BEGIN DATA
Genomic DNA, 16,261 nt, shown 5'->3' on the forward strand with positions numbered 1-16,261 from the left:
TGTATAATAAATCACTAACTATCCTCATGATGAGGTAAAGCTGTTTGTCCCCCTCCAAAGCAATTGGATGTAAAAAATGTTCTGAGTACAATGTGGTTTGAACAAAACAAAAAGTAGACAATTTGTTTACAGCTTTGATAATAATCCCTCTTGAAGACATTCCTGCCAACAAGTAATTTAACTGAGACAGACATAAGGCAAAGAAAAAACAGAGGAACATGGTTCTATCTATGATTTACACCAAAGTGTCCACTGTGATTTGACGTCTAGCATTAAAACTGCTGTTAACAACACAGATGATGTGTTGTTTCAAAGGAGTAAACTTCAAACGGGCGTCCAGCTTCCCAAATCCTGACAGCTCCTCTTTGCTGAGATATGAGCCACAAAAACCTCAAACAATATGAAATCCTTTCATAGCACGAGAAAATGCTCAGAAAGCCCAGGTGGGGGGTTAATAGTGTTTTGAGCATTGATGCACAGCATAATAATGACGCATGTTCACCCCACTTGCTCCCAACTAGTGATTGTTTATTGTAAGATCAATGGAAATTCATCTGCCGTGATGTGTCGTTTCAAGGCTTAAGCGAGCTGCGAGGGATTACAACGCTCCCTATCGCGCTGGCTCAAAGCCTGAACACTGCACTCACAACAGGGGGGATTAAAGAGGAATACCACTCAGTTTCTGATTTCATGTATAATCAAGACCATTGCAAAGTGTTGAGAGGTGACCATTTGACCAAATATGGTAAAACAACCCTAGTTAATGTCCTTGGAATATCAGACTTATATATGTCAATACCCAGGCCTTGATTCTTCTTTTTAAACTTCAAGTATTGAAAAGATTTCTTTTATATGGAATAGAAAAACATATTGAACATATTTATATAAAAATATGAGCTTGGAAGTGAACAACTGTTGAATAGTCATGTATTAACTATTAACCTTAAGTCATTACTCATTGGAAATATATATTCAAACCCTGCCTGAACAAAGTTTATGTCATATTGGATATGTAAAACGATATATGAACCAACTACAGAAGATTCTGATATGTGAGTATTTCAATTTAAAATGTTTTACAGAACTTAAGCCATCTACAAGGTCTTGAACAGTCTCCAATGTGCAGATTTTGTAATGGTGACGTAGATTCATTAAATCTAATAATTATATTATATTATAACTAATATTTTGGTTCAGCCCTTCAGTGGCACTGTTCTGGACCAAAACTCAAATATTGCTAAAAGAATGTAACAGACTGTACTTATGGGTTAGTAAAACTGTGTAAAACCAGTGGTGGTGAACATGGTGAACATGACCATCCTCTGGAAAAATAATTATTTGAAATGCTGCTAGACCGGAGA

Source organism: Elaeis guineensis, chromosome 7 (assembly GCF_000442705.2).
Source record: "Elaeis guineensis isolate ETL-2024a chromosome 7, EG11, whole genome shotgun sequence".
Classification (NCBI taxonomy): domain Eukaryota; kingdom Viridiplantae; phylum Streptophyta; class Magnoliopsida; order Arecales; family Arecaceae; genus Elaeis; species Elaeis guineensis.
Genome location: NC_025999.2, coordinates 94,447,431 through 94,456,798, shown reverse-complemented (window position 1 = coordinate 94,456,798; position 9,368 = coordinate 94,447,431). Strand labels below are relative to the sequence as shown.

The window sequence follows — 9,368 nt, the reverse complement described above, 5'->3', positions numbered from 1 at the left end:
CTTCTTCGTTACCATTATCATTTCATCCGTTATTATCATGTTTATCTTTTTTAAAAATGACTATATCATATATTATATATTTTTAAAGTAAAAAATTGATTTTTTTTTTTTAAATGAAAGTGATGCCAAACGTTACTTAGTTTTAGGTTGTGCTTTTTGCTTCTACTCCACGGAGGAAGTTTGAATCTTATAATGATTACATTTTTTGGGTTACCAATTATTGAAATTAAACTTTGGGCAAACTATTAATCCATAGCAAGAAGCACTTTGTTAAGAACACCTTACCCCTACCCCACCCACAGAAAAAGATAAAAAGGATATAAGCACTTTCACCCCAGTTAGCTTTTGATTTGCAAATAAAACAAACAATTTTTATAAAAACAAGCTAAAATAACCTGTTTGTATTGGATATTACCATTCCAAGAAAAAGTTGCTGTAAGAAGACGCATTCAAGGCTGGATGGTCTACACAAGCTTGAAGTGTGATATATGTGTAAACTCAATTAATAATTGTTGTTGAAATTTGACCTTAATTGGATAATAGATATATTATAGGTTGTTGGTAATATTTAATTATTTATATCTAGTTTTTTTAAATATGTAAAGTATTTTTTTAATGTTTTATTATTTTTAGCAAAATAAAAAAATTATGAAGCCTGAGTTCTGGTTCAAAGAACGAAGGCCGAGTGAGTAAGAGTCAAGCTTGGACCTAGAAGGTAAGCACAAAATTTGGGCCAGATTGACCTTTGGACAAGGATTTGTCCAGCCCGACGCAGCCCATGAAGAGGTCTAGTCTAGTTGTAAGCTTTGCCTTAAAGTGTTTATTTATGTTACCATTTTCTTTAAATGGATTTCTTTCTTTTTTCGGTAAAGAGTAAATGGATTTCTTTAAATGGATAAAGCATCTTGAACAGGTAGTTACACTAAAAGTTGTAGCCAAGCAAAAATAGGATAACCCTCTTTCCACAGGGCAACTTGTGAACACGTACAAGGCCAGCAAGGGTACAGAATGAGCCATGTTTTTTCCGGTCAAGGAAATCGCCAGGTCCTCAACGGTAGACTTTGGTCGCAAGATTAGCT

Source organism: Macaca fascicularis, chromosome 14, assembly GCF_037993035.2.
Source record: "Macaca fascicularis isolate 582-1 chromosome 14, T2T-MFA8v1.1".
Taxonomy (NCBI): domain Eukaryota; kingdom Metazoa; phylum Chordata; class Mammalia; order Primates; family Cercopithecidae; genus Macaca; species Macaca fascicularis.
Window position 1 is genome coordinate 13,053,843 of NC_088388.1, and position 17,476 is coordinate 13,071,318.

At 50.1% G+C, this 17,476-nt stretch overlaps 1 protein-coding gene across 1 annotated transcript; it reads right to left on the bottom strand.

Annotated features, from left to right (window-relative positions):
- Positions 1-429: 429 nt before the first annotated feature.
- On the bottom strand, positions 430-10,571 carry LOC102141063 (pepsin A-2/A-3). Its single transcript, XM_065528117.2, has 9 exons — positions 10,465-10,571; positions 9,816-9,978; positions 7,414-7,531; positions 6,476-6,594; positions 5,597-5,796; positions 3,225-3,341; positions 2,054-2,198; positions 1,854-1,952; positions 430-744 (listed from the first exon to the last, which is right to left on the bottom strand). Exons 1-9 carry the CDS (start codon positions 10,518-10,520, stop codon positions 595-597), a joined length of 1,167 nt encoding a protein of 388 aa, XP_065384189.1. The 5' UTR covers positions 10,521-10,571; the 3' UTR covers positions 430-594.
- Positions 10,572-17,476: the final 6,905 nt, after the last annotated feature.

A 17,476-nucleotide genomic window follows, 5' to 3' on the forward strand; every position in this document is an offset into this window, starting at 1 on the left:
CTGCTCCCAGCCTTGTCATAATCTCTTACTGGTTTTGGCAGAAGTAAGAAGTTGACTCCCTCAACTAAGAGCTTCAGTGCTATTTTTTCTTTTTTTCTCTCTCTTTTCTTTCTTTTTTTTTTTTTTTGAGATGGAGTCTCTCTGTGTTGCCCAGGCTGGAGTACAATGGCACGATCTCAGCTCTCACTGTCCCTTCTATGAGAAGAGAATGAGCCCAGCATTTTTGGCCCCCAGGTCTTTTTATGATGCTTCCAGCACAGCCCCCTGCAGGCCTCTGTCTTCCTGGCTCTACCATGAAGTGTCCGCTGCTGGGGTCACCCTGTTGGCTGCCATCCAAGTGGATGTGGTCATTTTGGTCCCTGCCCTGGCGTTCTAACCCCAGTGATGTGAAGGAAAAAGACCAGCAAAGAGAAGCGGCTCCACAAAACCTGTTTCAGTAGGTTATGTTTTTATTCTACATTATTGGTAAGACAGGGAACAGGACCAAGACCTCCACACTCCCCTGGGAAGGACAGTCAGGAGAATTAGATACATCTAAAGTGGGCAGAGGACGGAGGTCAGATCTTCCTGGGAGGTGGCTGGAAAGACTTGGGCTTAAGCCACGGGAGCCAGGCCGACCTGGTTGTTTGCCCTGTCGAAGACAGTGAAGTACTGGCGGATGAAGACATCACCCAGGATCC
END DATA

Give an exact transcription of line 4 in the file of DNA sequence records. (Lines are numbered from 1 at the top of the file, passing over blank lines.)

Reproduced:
Source record: "Elaeis guineensis isolate ETL-2024a chromosome 7, EG11, whole genome shotgun sequence".